Members of the National Association of Resident Doctors (NARD) have been warned by the federal government against their planned five-day warning strike.
The warning was given by the Minister of Labour and Employment, Chris Ngige after he received a letter of notification from the NARD executive on the planned industrial action on Tuesday in Abuja.
Speaking in a statement signed by the Director of Press and Public Relations in the ministry, Ngige described the strike as "illegal".
He also called for dialogue between the aggrieved doctors and their employers.
“I will advise them to attend the meeting with the Minister of Health tomorrow. I will also advise them very strongly not to go on a five-day warning strike.
“There is nothing like a warning strike. A strike is a strike. If they want to take that risk, the options are there. It is their decision.
“They have the right to strike. You cannot deny them that right.
“But their employer has another right under Section 43 of the Trade Dispute Act, to withhold their pay for those five days.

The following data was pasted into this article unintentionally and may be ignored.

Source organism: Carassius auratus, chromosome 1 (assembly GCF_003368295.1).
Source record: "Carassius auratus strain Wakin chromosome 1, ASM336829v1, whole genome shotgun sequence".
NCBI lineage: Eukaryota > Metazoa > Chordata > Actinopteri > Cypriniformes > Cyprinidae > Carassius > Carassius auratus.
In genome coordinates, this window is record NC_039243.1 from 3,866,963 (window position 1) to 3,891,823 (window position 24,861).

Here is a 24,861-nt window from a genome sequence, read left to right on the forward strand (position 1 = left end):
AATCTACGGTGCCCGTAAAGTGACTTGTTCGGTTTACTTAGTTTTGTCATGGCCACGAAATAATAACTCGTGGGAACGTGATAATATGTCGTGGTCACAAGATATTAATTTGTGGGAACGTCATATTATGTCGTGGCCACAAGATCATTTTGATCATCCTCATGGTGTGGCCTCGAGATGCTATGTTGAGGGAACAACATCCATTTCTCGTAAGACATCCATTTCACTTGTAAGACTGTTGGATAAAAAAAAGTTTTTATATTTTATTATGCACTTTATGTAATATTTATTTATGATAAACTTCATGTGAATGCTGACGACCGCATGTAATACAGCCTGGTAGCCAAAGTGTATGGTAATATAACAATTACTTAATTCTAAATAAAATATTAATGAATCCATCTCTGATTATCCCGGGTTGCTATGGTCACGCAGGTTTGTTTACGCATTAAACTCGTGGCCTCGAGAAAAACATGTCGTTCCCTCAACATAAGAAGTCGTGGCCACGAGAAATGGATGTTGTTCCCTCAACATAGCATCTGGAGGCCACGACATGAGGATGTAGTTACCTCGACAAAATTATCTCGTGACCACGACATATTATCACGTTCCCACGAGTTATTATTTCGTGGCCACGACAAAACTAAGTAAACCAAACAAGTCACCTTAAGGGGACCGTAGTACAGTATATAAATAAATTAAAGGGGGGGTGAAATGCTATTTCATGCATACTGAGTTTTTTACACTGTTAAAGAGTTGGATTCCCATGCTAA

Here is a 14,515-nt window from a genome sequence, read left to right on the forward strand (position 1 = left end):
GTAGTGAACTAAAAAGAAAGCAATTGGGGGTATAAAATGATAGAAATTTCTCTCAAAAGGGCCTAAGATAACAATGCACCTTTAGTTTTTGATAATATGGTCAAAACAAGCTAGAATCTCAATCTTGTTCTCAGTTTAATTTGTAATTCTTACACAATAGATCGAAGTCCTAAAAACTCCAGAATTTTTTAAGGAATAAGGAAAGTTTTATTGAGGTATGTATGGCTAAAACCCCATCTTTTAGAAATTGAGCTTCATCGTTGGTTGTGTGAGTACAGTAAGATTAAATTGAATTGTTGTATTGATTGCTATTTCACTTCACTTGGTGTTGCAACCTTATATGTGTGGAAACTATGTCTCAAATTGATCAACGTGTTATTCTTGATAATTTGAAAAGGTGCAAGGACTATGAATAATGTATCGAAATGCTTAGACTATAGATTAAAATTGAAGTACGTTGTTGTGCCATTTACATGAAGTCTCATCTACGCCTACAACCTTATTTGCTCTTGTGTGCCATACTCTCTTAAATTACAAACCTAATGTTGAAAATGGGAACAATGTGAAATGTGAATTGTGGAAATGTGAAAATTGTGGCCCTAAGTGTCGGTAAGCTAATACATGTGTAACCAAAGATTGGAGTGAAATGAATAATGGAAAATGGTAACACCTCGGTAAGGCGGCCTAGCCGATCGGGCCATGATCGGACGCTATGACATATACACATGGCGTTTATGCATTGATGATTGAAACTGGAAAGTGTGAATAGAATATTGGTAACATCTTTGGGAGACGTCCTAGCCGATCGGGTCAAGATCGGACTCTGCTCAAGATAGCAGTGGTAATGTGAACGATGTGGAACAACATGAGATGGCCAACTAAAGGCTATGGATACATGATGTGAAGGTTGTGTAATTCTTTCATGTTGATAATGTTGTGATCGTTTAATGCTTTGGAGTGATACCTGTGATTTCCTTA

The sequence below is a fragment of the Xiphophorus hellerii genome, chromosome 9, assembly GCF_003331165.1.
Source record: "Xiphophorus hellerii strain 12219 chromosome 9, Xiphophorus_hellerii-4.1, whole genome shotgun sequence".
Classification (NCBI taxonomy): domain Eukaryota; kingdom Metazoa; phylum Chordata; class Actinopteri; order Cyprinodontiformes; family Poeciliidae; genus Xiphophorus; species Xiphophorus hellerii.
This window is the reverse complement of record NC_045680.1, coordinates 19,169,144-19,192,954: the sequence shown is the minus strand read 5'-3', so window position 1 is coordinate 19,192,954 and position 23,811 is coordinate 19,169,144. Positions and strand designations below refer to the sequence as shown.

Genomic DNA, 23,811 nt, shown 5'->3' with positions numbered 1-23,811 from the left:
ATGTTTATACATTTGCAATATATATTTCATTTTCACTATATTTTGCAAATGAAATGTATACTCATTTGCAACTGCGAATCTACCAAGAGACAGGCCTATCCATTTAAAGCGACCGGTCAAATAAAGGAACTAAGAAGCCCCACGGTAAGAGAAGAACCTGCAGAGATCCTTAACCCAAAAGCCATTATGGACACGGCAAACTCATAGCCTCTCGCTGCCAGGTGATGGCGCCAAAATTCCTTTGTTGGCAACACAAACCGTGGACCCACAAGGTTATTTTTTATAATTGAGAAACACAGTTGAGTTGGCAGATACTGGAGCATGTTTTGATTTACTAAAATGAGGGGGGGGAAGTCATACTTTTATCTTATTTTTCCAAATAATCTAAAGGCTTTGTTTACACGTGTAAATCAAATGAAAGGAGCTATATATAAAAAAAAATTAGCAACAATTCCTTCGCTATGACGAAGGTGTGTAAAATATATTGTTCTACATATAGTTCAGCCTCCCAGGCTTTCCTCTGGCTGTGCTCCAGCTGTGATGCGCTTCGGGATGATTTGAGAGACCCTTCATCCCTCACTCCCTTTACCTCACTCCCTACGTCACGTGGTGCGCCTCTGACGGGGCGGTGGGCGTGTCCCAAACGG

“So, if the NARD has strike funds to pay their members for those five days, no problem.
“The Health Minister will instruct the teaching hospitals to employ ad-hoc people for those five days and they will use the money of the people who went on strike to pay the ad-hoc doctors.
“That is the ILO principles at decent work, especially for those rendering essential services.
“Lives should be protected. One of my sons is a resident doctor, I will advise him to go to work and sign the attendance register”, Ngige stated.
Speaking further, the minister advised the doctors against their demand for a 200 per cent pay rise, saying it is not feasible.
“Besides all the government has done for doctors and other workers in the health sector, such as upward review of hazard allowances, the Nigeria Medical Association (NMA) was already negotiating with the Federal Ministry of Health, National Salaries, Incomes and Wages Commission and the Presidential Committee on Salaries on a pay rise for doctors.
“It is incongruous for student doctors to embark on strike when consultants training them were already negotiating with the Federal Government.”
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